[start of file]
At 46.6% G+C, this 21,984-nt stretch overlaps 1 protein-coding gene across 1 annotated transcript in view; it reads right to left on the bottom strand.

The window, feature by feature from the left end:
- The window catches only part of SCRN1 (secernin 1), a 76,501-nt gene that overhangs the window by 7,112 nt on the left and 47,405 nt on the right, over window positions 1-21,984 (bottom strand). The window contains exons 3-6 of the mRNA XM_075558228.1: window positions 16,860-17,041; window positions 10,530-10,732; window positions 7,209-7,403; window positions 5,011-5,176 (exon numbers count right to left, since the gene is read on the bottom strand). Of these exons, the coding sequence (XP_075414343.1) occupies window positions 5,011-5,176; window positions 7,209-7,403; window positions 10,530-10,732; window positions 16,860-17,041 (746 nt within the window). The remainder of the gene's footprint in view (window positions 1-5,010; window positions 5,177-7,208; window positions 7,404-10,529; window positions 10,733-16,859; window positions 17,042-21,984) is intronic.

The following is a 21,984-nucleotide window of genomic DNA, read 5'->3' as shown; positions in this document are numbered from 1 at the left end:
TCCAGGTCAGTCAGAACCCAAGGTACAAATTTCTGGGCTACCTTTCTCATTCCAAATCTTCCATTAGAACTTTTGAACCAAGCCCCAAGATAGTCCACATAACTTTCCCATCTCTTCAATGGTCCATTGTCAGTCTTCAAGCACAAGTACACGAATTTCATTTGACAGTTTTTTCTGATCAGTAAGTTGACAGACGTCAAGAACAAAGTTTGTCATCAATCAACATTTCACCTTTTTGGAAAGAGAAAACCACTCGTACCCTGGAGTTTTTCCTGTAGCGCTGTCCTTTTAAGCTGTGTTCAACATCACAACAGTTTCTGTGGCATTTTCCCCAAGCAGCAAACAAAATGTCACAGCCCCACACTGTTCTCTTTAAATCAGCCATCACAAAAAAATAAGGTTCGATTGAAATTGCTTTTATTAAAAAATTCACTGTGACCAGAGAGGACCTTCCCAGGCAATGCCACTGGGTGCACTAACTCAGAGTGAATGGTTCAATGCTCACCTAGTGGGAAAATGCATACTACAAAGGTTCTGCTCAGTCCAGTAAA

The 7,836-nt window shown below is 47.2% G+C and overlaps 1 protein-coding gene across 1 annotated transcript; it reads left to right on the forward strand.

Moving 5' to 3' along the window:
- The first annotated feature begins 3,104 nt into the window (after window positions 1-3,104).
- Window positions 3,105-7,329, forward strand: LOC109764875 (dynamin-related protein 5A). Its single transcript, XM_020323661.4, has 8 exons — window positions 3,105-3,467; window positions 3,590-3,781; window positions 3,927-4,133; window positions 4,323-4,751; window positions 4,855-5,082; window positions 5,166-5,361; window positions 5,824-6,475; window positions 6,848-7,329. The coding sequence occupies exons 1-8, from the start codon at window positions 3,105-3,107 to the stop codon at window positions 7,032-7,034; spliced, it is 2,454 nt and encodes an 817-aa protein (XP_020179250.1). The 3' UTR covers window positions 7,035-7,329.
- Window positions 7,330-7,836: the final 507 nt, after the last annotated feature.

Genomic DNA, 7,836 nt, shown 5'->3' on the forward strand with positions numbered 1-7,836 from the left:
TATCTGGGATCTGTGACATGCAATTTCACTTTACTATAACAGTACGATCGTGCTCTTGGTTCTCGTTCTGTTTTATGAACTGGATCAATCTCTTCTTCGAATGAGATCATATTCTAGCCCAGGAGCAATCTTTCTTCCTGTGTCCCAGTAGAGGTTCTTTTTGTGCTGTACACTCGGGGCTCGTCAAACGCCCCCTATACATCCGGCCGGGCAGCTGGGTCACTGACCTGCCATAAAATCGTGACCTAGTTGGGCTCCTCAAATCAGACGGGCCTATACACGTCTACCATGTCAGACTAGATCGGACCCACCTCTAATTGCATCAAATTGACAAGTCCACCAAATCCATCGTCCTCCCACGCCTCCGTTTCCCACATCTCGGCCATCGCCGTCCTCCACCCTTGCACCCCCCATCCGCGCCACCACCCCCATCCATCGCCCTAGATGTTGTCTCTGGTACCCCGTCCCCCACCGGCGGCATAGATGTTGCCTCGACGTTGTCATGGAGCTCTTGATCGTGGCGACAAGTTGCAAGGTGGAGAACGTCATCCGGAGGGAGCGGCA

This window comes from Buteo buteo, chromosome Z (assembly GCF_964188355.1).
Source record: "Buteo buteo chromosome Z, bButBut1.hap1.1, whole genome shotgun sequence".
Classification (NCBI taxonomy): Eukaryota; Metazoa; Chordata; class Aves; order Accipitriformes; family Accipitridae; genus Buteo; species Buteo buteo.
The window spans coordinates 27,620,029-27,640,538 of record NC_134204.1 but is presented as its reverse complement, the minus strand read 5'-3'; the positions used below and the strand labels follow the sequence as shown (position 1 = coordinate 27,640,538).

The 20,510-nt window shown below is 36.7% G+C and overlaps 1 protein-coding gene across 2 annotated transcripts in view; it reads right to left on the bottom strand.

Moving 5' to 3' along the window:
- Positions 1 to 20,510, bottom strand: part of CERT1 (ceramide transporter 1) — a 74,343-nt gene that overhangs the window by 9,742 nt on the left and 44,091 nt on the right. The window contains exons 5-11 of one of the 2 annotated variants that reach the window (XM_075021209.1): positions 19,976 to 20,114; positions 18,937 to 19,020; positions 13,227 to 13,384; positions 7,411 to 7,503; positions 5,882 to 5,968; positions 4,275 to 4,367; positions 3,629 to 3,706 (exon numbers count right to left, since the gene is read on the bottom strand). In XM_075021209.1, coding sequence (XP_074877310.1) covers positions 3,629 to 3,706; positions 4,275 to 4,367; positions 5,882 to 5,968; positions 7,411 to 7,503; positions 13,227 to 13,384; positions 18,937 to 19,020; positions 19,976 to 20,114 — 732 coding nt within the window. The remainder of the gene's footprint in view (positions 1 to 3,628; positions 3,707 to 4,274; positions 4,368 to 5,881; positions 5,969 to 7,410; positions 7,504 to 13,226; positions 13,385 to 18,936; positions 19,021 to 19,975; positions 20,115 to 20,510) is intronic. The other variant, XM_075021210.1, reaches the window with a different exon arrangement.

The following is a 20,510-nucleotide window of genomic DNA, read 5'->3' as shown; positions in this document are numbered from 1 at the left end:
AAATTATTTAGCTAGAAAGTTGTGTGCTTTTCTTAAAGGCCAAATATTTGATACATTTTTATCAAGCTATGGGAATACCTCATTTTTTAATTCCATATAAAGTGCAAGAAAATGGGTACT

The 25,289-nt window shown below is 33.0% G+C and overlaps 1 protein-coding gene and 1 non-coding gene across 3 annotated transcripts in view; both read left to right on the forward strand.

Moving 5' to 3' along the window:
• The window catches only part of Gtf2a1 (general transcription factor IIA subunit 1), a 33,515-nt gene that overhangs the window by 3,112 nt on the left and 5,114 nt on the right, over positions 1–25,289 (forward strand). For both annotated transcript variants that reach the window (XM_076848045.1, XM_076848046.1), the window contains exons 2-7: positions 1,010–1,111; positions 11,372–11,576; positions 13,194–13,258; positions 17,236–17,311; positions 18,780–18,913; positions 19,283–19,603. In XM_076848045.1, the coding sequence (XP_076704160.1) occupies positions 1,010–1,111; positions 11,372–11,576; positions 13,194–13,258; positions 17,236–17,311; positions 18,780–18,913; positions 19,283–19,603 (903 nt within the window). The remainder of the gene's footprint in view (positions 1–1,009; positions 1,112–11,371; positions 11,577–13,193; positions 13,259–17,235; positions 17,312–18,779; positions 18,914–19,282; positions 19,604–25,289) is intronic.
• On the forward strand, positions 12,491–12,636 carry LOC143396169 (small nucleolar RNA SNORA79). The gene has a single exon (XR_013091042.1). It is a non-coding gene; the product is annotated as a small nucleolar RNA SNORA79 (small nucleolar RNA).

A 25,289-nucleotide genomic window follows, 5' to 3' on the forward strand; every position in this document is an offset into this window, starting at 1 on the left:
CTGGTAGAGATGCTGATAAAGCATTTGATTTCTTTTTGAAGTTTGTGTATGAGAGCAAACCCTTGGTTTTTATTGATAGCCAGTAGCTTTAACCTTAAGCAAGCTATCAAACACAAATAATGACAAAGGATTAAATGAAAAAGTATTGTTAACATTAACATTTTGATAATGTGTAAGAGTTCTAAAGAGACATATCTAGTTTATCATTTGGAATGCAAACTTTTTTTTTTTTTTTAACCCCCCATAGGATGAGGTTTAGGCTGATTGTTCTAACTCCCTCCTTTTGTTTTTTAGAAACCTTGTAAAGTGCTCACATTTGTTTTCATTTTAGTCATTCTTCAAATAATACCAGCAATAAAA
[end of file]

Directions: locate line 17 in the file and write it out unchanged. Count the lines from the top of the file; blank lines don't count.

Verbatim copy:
The 20,510-nt window shown below is 36.7% G+C and overlaps 1 protein-coding gene across 2 annotated transcripts in view; it reads right to left on the bottom strand.